Difference between T’Shuvah and forgiveness

Typically, forgiveness is viewed as a one-time act. Something you give or get. Which is not an easy thing to do sometimes. I’ve heard terrible apologies before where the person apologizing doesn’t center the person they’ve harmed, shift blame, or doesn’t understand the need for an apology.

The theme this month is not forgiveness, which is a bad translation of the theme – it’s T’Shuvah, which literally means to turn. To turn away from the things that harm the world and towards the things that heal it. It’s not a one-time act, but a life of spiritual principle to build up the community.

Rabbi Yaakov Feldman writes that T’Shuvah can have many different aspects, but there are four main ones. The first one is the most common, which is to make up for our mistakes. To repair the things that we have done wrong, be truly sorry, and make changes. This first aspect probably is the one we are the most familiar with as being forgiveness.

The second part is to look at our character flaws. To live a life of T’Shuvah is to think about the things about our personality that hurt others. We shouldn’t merely shrug our shoulders and say “Well, I’m blunt, so deal with it” but actually think about that character flaw and how we could transform it to help heal in our community.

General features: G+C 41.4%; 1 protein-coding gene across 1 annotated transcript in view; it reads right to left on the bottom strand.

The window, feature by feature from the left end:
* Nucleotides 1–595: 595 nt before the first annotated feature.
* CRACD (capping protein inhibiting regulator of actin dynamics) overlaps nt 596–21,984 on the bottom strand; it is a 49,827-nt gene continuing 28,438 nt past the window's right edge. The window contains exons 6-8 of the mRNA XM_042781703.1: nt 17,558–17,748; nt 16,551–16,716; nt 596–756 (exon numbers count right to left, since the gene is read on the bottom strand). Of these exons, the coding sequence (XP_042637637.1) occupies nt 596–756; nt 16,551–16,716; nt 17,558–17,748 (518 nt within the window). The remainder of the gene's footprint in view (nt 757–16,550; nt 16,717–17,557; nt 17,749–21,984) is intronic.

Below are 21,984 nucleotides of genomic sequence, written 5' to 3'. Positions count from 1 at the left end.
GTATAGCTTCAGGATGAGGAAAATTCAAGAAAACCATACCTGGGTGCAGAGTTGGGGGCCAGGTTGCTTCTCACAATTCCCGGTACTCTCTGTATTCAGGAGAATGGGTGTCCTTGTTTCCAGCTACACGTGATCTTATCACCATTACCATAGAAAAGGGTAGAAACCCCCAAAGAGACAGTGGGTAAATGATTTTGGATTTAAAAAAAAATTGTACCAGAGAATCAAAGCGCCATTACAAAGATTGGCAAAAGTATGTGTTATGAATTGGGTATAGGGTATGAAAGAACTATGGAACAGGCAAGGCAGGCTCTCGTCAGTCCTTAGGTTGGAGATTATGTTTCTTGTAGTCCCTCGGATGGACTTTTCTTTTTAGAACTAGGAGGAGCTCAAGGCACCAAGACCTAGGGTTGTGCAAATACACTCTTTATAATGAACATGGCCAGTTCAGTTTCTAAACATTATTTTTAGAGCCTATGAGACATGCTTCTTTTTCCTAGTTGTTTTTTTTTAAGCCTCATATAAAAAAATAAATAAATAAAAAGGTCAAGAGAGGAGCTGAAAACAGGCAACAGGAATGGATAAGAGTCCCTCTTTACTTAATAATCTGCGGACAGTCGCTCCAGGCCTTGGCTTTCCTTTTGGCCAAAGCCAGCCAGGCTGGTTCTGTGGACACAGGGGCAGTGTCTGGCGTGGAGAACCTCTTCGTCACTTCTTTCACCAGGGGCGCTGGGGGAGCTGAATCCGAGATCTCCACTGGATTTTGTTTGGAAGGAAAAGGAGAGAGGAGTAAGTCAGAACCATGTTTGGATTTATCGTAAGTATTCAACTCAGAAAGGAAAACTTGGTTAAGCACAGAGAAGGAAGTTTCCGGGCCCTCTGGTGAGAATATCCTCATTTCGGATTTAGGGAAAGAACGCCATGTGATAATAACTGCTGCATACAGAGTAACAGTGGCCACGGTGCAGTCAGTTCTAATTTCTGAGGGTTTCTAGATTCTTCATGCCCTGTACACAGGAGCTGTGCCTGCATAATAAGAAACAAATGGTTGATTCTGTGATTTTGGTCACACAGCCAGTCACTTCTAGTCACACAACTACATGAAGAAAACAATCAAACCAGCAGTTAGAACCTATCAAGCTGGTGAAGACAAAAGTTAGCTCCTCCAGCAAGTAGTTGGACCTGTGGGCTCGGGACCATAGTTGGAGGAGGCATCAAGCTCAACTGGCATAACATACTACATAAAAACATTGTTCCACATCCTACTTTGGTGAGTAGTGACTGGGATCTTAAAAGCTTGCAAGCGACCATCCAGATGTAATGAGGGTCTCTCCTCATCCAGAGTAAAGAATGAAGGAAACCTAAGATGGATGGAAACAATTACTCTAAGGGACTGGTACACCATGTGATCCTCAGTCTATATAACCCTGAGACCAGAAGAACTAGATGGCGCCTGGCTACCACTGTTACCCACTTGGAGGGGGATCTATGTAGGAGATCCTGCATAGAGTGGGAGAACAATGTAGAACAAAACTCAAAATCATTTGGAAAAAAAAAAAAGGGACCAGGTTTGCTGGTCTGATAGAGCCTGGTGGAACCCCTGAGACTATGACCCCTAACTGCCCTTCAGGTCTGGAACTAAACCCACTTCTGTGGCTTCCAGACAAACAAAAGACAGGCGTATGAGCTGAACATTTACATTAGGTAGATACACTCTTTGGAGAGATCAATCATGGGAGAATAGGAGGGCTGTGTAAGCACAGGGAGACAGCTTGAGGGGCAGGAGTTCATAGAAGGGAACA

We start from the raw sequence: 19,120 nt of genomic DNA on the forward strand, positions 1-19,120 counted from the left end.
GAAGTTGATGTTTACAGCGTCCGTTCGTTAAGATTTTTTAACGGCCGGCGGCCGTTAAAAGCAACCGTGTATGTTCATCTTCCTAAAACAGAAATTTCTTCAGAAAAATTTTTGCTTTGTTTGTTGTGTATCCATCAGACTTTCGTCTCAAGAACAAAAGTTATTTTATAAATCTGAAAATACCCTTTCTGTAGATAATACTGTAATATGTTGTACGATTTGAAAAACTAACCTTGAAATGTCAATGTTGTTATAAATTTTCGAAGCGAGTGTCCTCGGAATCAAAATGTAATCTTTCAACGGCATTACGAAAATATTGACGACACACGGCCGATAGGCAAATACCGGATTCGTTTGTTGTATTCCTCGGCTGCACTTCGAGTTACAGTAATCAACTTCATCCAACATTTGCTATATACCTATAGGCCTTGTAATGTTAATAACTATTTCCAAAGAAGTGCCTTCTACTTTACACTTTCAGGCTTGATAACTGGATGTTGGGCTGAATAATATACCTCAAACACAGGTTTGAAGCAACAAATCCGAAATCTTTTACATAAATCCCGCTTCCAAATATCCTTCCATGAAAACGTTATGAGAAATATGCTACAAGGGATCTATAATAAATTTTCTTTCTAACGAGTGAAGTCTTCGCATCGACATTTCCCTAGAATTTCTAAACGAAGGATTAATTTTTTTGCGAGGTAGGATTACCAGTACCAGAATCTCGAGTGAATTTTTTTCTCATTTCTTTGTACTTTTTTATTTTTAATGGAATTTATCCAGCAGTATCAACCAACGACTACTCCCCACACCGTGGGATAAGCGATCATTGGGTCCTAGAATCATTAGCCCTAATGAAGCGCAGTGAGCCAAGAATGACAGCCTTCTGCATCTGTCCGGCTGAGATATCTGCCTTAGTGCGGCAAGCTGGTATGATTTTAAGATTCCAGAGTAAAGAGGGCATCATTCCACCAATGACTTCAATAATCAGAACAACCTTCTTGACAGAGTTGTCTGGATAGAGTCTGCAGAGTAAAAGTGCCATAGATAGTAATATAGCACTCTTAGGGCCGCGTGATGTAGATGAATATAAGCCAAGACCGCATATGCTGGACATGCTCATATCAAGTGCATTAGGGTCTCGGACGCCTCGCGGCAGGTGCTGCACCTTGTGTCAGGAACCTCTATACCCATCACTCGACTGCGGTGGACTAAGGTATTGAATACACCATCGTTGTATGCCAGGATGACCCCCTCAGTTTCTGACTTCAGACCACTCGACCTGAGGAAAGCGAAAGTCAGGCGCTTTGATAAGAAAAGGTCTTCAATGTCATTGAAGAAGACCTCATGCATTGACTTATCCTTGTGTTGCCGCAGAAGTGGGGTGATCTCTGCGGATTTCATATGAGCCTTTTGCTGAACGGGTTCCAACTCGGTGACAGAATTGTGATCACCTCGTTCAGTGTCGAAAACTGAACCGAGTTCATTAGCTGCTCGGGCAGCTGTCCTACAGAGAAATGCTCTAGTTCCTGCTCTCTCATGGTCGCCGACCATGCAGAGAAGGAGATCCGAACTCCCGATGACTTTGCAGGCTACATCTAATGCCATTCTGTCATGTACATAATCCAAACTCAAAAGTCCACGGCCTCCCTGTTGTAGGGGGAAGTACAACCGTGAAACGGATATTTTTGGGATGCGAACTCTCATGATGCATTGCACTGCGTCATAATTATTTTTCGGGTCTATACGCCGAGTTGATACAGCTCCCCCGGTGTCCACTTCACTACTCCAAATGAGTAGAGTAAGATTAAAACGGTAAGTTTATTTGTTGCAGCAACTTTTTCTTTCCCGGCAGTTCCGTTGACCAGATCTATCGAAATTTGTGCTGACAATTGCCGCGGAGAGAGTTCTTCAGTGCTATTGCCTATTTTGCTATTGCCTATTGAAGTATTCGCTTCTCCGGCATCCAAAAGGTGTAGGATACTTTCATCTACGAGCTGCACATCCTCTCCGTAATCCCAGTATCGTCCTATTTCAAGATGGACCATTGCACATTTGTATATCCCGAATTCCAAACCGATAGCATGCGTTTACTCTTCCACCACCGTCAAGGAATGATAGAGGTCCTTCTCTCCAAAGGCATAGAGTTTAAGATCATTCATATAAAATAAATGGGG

The third part is to have a good outlook. To check out our assumptions and make sure that they’re actually correct. To believe the kinds of things that are on the right side of history. That too is important for healing and helping the community.

The last part of T’Shuvah is to live a life based on spiritual principle. Too often we get caught up in our careers or parenting Olympics when really, we need to have a life of deep meaning and purpose. To fulfill the destiny meant for us and to help others find fulfillment.

With these full practices of T’Shuvah, you can see how forgiveness is a hollow translation. T’Shuvah is not one act, but a lifetime of dedication to care for people that we love. We do the right thing not to be forgiven, but because it’s the right thing. We offer forgiveness to heal the other person, not for our own-self satisfaction and to no longer be angry. See if this practice changes your life for the better!